Welcome to the KingZoo and Funny Farm, where we learn to live, laugh, and love together. Here you'll find snippets of life in our zoo, parenting tips we've learned along the way, reflections on shining God's light in this world, passions in the realm of orphan care, and our journey as parents of a visually impaired child with sensory processing disorder. Have fun!

Sunday, February 3, 2013


At our house, when we make chili, we call it Mennonite Chili.  It's our way of telling others that it is very mild and not a big hot and spicy.  We're probably the only ones that get it.

For some reason, as Andrew was making stromboli tonight (yes, my eldest son actually made the stromboli for his Super Bowl party), he started to call it Mennonite Stromboli.  It made no sense but to his friends, many of whom don't know what a Mennonite is, it sounded intelligent and they latched on to it.  By the end of the evening they were also drinking Mennonite water and watching Mennonite TV.

For the first time in my life I am living in a non-Mennonite area.  There are positives to this but there are also aspects of the Mennonite community that I miss.  One of these is the community itself.  A close-knit community where everyone knows everyone (or at least can name a relative or two with whom that person is also related) can be both a blessing and well, not-so-much a blessing.

Last night we played a concert in Virgina, about 3 hours from our home.  It was in the area of Eastern Mennonite University so obviously this is a large Mennonite community.  Growing up in eastern PA, in another pocket of Mennonite-ism, and then attending a Mennonite college in Ohio, and marrying a Mennonite from Mennonite Mecca in northern Indiana, we are definitely card-carrying Mennonite community-ites, even if they did take our card-carrying privileges away since defecting to their kissing cousins, the Brethren in Christ.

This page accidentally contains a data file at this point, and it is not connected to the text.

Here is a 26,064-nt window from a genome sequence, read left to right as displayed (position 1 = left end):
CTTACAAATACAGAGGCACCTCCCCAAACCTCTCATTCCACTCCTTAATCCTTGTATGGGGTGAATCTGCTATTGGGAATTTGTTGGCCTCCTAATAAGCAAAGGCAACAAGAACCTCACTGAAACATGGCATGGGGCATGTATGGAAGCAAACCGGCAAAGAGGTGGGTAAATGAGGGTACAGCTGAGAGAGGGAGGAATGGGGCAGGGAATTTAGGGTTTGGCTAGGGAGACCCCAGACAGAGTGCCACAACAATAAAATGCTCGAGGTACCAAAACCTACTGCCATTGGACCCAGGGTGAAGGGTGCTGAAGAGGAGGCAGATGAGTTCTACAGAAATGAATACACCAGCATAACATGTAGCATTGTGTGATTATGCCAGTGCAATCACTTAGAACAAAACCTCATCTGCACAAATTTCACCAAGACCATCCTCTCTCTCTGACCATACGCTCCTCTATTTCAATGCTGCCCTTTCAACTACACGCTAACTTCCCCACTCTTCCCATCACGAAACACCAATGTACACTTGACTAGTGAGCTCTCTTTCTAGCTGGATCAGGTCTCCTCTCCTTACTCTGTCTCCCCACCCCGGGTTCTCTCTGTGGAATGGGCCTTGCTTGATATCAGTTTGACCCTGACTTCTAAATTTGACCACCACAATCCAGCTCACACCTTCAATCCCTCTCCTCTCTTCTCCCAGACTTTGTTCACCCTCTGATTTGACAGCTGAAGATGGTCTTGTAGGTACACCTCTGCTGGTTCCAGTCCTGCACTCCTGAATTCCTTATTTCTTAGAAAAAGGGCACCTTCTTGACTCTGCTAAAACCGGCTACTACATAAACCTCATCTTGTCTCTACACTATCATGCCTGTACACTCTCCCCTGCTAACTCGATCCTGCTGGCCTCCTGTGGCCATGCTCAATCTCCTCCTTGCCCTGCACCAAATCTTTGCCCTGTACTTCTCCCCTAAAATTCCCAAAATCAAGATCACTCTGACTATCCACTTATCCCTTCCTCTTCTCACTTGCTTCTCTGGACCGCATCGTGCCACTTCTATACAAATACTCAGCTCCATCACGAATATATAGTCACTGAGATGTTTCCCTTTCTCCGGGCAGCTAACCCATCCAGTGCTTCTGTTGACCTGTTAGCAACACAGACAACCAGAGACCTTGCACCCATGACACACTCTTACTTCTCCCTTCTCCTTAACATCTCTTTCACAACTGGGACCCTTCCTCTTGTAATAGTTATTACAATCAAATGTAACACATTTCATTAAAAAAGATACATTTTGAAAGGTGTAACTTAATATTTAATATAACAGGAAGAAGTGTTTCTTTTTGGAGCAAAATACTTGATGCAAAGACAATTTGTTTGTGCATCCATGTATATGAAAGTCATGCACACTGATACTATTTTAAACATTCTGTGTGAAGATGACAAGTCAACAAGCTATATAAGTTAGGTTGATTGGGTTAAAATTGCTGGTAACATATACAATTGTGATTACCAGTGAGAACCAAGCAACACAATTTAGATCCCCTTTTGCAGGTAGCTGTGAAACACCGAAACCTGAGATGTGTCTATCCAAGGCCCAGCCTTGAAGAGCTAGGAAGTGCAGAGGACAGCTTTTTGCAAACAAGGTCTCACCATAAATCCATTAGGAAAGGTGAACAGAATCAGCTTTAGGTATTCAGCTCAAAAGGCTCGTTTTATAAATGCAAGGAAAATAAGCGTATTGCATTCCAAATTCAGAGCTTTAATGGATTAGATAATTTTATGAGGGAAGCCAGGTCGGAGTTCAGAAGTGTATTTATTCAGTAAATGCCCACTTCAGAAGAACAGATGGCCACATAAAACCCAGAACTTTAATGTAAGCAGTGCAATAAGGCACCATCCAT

I guess we've been out of the Mennonite church a little too long because we were totally taken by surprise when the Mennonite games began.

It started within five minutes of our arrival.  We visited with friends from college and quickly found out that my cousin attends their church and had been to their house recently.  Another cousin teaches with our college friend.  And in our friend's role as college professor, he had taught several of my cousins.  We reminisced about many college friends who either live near them or us.  There was also that awkward moment when he mentioned the name of a better-forgotten boyfriend of mine, from Vermont, with whom he now plays softball.

And we hadn't even gotten to the concert yet!

When we walked in the door, John looked at the pastor and said, "I know you!"  They had worked together during a week at a Mennonite camp several years ago.

Three of my first cousins were there, and an aunt and an uncle.

Waiting in the lobby for the concert to begin, in walked our former landlords!  The first, and only, apartment John and I ever lived in, in Pennsylvania, and here were our landlords, now living in Virginia!

Next came friends of my parents from their pre-children days when they lived in Illinois.  They're now in PA and their friends are in VA.

My 7th grade teacher showed up (Look, I am actually a public speaker now!  No one would have guessed that back in middle school!) as well as the man who first taught me to play the violin - in 2nd grade.  Yes, in PA.

Our family was privileged to be in a small group at our church growing up.  Several members of one of the small group families now live in VA and yes, they showed up.  And to think, I used to babysit these children who then used to babysit my children, and who are now all growed-up with children of their own!  And I can't forget the fact that there was a woman in the audience who used to be one of my babysitters.  She still lives in PA but was visiting her son - in VA.

While all these connections made me much more nervous than I usually am at a King's Strings concert, it was fun to be at a family reunion of sorts.

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